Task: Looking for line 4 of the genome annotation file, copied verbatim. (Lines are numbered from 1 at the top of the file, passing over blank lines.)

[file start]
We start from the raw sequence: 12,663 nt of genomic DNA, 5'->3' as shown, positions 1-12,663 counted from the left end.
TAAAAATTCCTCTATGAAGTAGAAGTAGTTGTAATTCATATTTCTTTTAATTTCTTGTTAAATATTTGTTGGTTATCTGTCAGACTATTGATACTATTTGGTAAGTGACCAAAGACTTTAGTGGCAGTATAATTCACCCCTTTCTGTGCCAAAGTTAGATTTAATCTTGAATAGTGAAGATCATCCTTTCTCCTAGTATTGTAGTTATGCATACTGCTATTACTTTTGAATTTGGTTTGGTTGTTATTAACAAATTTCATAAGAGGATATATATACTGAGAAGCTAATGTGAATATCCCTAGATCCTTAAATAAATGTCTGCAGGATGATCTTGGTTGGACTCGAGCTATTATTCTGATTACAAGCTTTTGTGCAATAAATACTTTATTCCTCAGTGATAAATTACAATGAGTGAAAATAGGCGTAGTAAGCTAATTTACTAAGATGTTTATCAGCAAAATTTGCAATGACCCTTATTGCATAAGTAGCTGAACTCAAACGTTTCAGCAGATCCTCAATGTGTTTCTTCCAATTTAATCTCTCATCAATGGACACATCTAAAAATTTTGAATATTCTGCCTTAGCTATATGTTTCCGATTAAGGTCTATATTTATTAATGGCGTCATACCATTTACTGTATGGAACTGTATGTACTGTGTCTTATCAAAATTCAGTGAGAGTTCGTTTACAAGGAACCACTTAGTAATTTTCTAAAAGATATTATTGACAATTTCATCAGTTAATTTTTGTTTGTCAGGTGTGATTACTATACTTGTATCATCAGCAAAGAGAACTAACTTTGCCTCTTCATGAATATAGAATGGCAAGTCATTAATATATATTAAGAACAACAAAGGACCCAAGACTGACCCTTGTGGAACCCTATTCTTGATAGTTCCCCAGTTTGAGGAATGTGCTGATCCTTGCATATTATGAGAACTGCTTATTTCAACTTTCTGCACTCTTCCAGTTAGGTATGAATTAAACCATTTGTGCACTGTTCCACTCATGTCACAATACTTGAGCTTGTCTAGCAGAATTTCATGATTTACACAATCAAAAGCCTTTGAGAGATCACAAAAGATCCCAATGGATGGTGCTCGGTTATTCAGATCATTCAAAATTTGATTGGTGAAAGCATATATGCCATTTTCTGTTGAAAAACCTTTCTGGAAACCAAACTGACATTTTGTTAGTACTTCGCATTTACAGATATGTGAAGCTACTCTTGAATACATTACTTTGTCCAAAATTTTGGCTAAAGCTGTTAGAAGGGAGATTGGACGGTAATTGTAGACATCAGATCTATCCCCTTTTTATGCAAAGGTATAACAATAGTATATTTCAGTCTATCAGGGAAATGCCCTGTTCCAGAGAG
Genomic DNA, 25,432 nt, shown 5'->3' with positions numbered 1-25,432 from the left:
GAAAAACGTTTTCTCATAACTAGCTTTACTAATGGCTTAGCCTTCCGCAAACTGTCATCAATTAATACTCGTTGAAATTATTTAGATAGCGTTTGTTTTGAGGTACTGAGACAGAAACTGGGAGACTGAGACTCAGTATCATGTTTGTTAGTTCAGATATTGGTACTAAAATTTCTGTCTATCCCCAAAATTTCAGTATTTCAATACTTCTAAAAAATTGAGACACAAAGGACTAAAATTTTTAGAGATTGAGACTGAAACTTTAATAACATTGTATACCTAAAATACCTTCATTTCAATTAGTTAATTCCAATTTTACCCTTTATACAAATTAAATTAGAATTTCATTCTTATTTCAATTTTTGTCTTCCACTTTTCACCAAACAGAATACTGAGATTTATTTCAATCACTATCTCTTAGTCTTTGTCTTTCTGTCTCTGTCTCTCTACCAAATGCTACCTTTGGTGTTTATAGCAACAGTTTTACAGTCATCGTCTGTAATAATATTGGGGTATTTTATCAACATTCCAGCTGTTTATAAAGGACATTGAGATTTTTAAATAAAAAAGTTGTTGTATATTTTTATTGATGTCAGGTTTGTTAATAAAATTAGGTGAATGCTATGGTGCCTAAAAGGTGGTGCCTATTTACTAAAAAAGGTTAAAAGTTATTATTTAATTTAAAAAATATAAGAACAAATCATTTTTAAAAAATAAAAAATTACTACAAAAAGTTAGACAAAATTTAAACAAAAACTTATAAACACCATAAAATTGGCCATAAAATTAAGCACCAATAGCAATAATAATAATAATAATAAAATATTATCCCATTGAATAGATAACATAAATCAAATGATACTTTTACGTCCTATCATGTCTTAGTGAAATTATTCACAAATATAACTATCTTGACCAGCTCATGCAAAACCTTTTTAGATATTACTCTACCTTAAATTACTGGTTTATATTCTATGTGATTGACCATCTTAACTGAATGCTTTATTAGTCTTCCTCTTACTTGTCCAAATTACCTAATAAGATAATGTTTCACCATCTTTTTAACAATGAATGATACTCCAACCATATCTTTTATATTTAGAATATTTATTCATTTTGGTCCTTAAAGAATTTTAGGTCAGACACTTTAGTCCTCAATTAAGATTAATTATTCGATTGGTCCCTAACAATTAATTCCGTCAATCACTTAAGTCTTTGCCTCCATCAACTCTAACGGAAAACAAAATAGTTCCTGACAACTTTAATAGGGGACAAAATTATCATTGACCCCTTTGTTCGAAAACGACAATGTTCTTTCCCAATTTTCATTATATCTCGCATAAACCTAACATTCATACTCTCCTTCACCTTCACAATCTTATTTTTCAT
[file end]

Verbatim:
GAAAAACGTTTTCTCATAACTAGCTTTACTAATGGCTTAGCCTTCCGCAAACTGTCATCAATTAATACTCGTTGAAATTATTTAGATAGCGTTTGTTTTGAGGTACTGAGACAGAAACTGGGAGACTGAGACTCAGTATCATGTTTGTTAGTTCAGATATTGGTACTAAAATTTCTGTCTATCCCCAAAATTTCAGTATTTCAATACTTCTAAAAAATTGAGACACAAAGGACTAAAATTTTTAGAGATTGAGACTGAAACTTTAATAACATTGTATACCTAAAATACCTTCATTTCAATTAGTTAATTCCAATTTTACCCTTTATACAAATTAAATTAGAATTTCATTCTTATTTCAATTTTTGTCTTCCACTTTTCACCAAACAGAATACTGAGATTTATTTCAATCACTATCTCTTAGTCTTTGTCTTTCTGTCTCTGTCTCTCTACCAAATGCTACCTTTGGTGTTTATAGCAACAGTTTTACAGTCATCGTCTGTAATAATATTGGGGTATTTTATCAACATTCCAGCTGTTTATAAAGGACATTGAGATTTTTAAATAAAAAAGTTGTTGTATATTTTTATTGATGTCAGGTTTGTTAATAAAATTAGGTGAATGCTATGGTGCCTAAAAGGTGGTGCCTATTTACTAAAAAAGGTTAAAAGTTATTATTTAATTTAAAAAATATAAGAACAAATCATTTTTAAAAAATAAAAAATTACTACAAAAAGTTAGACAAAATTTAAACAAAAACTTATAAACACCATAAAATTGGCCATAAAATTAAGCACCAATAGCAATAATAATAATAATAATAAAATATTATCCCATTGAATAGATAACATAAATCAAATGATACTTTTACGTCCTATCATGTCTTAGTGAAATTATTCACAAATATAACTATCTTGACCAGCTCATGCAAAACCTTTTTAGATATTACTCTACCTTAAATTACTGGTTTATATTCTATGTGATTGACCATCTTAACTGAATGCTTTATTAGTCTTCCTCTTACTTGTCCAAATTACCTAATAAGATAATGTTTCACCATCTTTTTAACAATGAATGATACTCCAACCATATCTTTTATATTTAGAATATTTATTCATTTTGGTCCTTAAAGAATTTTAGGTCAGACACTTTAGTCCTCAATTAAGATTAATTATTCGATTGGTCCCTAACAATTAATTCCGTCAATCACTTAAGTCTTTGCCTCCATCAACTCTAACGGAAAACAAAATAGTTCCTGACAACTTTAATAGGGGACAAAATTATCATTGACCCCTTTGTTCGAAAACGACAATGTTCTTTCCCAATTTTCATTATATCTCGCATAAACCTAACATTCATACTCTCCTTCACCTTCACAATCTTATTTTTCAT